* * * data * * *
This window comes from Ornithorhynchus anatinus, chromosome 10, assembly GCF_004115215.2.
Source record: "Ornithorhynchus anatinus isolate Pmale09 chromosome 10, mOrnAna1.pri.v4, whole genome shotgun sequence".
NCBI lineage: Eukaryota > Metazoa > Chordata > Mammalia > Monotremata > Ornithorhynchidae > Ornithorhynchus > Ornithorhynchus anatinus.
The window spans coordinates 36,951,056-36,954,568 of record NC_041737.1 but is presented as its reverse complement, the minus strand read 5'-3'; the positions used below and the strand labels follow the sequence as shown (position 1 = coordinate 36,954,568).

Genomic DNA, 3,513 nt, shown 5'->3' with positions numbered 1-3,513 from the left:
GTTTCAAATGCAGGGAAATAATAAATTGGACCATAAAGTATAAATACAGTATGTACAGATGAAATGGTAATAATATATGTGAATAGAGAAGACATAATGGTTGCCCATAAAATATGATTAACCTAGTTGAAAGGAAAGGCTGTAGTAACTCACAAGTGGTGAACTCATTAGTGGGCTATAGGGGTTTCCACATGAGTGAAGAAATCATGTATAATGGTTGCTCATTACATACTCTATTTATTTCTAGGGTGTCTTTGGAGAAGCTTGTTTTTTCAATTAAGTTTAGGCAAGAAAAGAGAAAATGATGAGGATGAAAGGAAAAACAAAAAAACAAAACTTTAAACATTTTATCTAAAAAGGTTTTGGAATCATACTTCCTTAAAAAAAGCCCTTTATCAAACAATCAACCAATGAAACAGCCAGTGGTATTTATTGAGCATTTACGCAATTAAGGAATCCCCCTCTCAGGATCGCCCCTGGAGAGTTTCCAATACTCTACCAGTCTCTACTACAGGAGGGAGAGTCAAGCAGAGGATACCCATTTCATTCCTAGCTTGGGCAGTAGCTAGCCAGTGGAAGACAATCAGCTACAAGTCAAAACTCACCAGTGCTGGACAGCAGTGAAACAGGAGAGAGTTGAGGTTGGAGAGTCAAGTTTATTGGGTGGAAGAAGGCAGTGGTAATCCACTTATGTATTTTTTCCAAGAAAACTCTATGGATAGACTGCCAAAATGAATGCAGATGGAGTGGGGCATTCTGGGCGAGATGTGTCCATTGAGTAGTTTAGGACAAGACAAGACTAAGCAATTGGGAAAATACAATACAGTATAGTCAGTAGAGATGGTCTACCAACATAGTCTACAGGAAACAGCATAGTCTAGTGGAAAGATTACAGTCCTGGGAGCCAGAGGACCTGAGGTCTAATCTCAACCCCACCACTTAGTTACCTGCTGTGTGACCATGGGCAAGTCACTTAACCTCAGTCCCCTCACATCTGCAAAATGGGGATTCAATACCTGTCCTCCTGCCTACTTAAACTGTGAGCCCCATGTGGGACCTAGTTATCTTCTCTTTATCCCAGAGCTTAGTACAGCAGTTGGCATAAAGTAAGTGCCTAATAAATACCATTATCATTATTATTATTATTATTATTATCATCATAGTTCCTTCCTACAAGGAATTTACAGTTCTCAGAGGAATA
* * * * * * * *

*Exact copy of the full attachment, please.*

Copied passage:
This window comes from Ornithorhynchus anatinus, chromosome 10, assembly GCF_004115215.2.
Source record: "Ornithorhynchus anatinus isolate Pmale09 chromosome 10, mOrnAna1.pri.v4, whole genome shotgun sequence".
NCBI lineage: Eukaryota > Metazoa > Chordata > Mammalia > Monotremata > Ornithorhynchidae > Ornithorhynchus > Ornithorhynchus anatinus.
The window spans coordinates 36,951,056-36,954,568 of record NC_041737.1 but is presented as its reverse complement, the minus strand read 5'-3'; the positions used below and the strand labels follow the sequence as shown (position 1 = coordinate 36,954,568).

Genomic DNA, 3,513 nt, shown 5'->3' with positions numbered 1-3,513 from the left:
GTTTCAAATGCAGGGAAATAATAAATTGGACCATAAAGTATAAATACAGTATGTACAGATGAAATGGTAATAATATATGTGAATAGAGAAGACATAATGGTTGCCCATAAAATATGATTAACCTAGTTGAAAGGAAAGGCTGTAGTAACTCACAAGTGGTGAACTCATTAGTGGGCTATAGGGGTTTCCACATGAGTGAAGAAATCATGTATAATGGTTGCTCATTACATACTCTATTTATTTCTAGGGTGTCTTTGGAGAAGCTTGTTTTTTCAATTAAGTTTAGGCAAGAAAAGAGAAAATGATGAGGATGAAAGGAAAAACAAAAAAACAAAACTTTAAACATTTTATCTAAAAAGGTTTTGGAATCATACTTCCTTAAAAAAAGCCCTTTATCAAACAATCAACCAATGAAACAGCCAGTGGTATTTATTGAGCATTTACGCAATTAAGGAATCCCCCTCTCAGGATCGCCCCTGGAGAGTTTCCAATACTCTACCAGTCTCTACTACAGGAGGGAGAGTCAAGCAGAGGATACCCATTTCATTCCTAGCTTGGGCAGTAGCTAGCCAGTGGAAGACAATCAGCTACAAGTCAAAACTCACCAGTGCTGGACAGCAGTGAAACAGGAGAGAGTTGAGGTTGGAGAGTCAAGTTTATTGGGTGGAAGAAGGCAGTGGTAATCCACTTATGTATTTTTTCCAAGAAAACTCTATGGATAGACTGCCAAAATGAATGCAGATGGAGTGGGGCATTCTGGGCGAGATGTGTCCATTGAGTAGTTTAGGACAAGACAAGACTAAGCAATTGGGAAAATACAATACAGTATAGTCAGTAGAGATGGTCTACCAACATAGTCTACAGGAAACAGCATAGTCTAGTGGAAAGATTACAGTCCTGGGAGCCAGAGGACCTGAGGTCTAATCTCAACCCCACCACTTAGTTACCTGCTGTGTGACCATGGGCAAGTCACTTAACCTCAGTCCCCTCACATCTGCAAAATGGGGATTCAATACCTGTCCTCCTGCCTACTTAAACTGTGAGCCCCATGTGGGACCTAGTTATCTTCTCTTTATCCCAGAGCTTAGTACAGCAGTTGGCATAAAGTAAGTGCCTAATAAATACCATTATCATTATTATTATTATTATTATTATCATCATAGTTCCTTCCTACAAGGAATTTACAGTTCTCAGAGGAATA